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The Right To Choose (and to Protest)

There’s room for intellectuals and Obama at Notre Dame

By Emma M. Lind, None

While Harvard’s Class of 2009 issued a collective “Huh?” on Tuesday when it was announced that television personality Matt Lauer would be this year’s Class Day speaker, other colleges have seen far more spirited reactions to their graduation orators. Barack Obama will deliver the commencement address at the University of Notre Dame this May. Far from being overjoyed at the news, many Catholics are fuming at the choice. Since the decision was announced, groups and individuals inside and outside of the Notre Dame community have made their opposition clear: Because of Obama’s status as a pro-choice politician, these “defenders of the unborn” oppose the invitation extended to (and accepted by) the president to be Notre Dame’s principal commencement speaker and the recipient of an honorary degree.

It is no surprise that staunch religious conservatives are less than keen on the idea of having a Democrat as the speaker and honorary degree recipient at one of the best-known and highly regarded Catholic universities in the United States. That news became old news faster than the average Boston College freshman gets drunk on his first St. Patrick’s Day sans parents. The defenses given for the choice were equally predictable: It was not intended to reflect the majority opinion held by members of the Notre Dame community on the issue of abortion, but rather to honor a president committed to principles of social justice that Catholics also espouse. The media flurry that chased the protests illuminated the arguments of supporters and opponents of Obama but has missed the larger question here: Why are people so surprised (and indignant) that Catholics are pissed off about this?

It is intriguing to me that so many find the opposition to Obama incomprehensible. My gut reaction to this dissent was disbelief: Notre Dame affiliates had a lot of nerve to protest the president’s appearance as I searched Matt Lauer on Wikipedia and prayed that I might still catch a glimpse of Michelle Obama (and her phenomenal biceps) at commencement. I can only hope that Steven Chu is equally toned.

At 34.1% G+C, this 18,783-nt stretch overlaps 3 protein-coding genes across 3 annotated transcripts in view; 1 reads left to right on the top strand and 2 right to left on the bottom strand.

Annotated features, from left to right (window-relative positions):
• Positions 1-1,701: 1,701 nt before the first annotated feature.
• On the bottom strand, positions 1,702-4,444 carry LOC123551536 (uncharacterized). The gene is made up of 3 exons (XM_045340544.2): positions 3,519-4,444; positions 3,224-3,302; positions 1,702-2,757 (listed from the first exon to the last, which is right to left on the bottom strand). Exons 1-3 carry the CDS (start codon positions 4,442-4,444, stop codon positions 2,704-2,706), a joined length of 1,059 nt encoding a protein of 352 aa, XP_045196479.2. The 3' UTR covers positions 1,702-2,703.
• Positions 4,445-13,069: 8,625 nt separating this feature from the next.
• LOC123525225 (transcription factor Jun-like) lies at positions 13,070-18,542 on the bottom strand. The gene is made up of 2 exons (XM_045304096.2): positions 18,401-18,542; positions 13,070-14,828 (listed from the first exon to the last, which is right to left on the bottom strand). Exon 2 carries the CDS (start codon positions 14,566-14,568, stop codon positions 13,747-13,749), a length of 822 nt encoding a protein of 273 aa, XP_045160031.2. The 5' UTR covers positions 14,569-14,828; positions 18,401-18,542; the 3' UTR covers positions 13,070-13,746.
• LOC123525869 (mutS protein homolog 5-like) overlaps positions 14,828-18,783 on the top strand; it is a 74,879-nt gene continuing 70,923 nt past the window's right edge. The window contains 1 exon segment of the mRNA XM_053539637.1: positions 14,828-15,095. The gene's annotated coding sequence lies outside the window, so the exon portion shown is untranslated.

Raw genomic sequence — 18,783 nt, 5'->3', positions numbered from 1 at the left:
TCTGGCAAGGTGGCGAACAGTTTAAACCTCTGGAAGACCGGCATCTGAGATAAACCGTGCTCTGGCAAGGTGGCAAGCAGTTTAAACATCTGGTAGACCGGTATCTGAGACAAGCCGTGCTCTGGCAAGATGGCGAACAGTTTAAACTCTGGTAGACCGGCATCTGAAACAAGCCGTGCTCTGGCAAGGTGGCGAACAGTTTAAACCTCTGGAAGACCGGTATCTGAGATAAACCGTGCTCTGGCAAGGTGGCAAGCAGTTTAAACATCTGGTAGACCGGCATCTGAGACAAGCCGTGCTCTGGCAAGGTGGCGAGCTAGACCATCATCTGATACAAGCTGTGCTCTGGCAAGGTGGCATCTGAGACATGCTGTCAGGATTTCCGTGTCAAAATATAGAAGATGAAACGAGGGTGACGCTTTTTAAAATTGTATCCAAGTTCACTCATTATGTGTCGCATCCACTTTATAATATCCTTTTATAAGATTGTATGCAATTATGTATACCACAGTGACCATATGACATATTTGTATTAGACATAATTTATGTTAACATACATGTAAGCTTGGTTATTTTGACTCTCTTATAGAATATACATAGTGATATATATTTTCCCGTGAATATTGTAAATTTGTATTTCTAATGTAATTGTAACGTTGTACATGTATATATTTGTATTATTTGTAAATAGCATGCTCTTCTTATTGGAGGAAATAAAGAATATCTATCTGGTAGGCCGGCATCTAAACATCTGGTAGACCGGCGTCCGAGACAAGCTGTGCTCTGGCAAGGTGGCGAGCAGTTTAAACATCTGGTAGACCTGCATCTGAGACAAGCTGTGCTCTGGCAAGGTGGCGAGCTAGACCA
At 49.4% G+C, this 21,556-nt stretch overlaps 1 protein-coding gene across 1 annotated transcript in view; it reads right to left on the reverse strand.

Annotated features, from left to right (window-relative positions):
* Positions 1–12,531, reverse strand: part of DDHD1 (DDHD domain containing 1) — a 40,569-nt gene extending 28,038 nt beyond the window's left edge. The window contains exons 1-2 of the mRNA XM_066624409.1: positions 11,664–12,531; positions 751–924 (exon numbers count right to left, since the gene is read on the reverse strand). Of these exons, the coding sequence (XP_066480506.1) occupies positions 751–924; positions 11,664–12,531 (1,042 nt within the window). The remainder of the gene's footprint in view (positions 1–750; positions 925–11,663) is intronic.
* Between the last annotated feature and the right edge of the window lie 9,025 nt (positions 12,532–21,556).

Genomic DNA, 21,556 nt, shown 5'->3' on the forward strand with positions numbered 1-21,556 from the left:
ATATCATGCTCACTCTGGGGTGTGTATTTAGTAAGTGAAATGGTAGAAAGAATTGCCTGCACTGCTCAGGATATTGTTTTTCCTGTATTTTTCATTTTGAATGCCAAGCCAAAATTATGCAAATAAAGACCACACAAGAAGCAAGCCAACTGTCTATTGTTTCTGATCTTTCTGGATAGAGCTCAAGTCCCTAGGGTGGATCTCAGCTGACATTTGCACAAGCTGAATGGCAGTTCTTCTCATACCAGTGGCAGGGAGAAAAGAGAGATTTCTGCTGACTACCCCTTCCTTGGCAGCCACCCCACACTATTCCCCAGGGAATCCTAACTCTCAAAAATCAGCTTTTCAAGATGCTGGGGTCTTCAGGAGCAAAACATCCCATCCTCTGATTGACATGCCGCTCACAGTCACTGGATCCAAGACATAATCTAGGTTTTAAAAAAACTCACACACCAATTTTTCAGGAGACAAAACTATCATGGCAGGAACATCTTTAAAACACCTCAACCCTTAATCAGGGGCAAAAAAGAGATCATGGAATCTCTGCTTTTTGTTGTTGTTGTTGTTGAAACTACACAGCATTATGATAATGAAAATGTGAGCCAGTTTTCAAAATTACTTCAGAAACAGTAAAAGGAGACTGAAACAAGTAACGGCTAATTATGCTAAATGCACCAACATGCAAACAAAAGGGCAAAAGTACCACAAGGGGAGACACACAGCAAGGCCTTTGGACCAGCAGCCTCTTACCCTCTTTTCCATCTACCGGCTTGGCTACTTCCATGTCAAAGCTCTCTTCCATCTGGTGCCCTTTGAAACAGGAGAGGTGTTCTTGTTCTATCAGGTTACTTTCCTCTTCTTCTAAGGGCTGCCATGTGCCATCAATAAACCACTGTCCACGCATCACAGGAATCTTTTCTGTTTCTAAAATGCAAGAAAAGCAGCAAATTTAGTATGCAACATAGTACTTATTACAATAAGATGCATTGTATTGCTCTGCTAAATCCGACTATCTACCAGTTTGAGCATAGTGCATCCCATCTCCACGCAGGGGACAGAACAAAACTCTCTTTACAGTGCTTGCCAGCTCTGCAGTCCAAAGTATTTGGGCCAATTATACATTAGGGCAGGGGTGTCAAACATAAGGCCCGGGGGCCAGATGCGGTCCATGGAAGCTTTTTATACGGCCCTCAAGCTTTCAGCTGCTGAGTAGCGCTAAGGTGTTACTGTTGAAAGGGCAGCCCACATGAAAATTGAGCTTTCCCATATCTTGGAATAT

Yet this knee-jerk response ignores the role that faith plays in the lives of many Americans—including intellectuals at institutions such as Notre Dame.
While many agnostics might be loath to admit it, intense religiosity is not entirely antithetical to intellectualism. It might be hard for the card-carrying pro-choice Democrat at Harvard to comprehend that a young, bright college student or university scholar would object to Obama as Notre Dame’s commencement speaker. It is nearly impossible for many Ivy League  intellects to associate him with anything but progressivism, hope, change, and various other inspiring motifs that the vast majority of young coastal dwellers and I happen to buy into wholeheartedly. For many of us, Obama is the first Democrat we could vote for and feel proud to call our president. That he is pro-choice does not conflict with our partisanship and political leanings the way it might for Catholic liberals who feel torn between the party’s commitment to social justice and its support of a woman’s right to choose.

A coalition of university-sponsored student groups (including the Notre Dame Right to Life, the Notre Dame College Republicans, and the University of Notre Dame Anscombe Society) has made it clear on its website that opposition to Obama’s presence and degree is not a matter of political partisanship. Rather, “Obama’s hostility to the Catholic Church’s teachings on the sanctity of human life at its earliest stages” spurs the coalition’s ire. The university’s decision, it argues, violates the policy of the United States Conference of Catholic Bishops, which prohibits the honoring of pro-choice politicians.

That the “University of Our Lady” should be a site of contention over a woman’s right to legislate control over her own body seems almost too perfect a coincidence. For many of us, the words that the protesters use to describe the university’s decision in their online petition—“outrage,” “scandal,” and “travesty”—would better connote the curtailing of federal funding for safe abortion procedures, the outlawing of taxpayer-funded stem-cell research, or the barring of marriage equality than the sins they attribute to Obama. Moreover, not every commencement speaker or honorary degree recipient at Notre Dame needs to espouse political beliefs that conform to Catholic doctrine. Presumably, the university awards degrees to students who are pro-choice.

Notre Dame’s invitation to Obama does not imply that the university condones his positions on abortion, stem-cell research, and gay marriage, but rather that Notre Dame recognizes and appreciates its status as a premier institution that should facilitate intellectual exchange—including debate on this issue itself. Critics of Notre Dame’s choice have chosen to engage the issue intelligently: One image designed to protest the speech depicts a Shepard Fairey-style fetus underlined with the word “HUMAN,” invoking the popular representation of Obama during the election. This deployment of popular liberal imagery against a Democrat suggests that opponents to Obama’s speech are cognizant of the iconographic profile of their political adversaries.

Although the critics who oppose the university’s choice to honor Barack Obama might be misguided in their complaints, they warrant our reasoned skepticism, not our total disbelief. How soon have we forgotten how it feels to be expected to honor a president whose personal convictions and political maneuvers run so contrary to our morals?

Emma M. Lind ’09, a former Crimson editorial chair, is a history and literature concentrator in Winthrop House. Her column appears on alternate Fridays.

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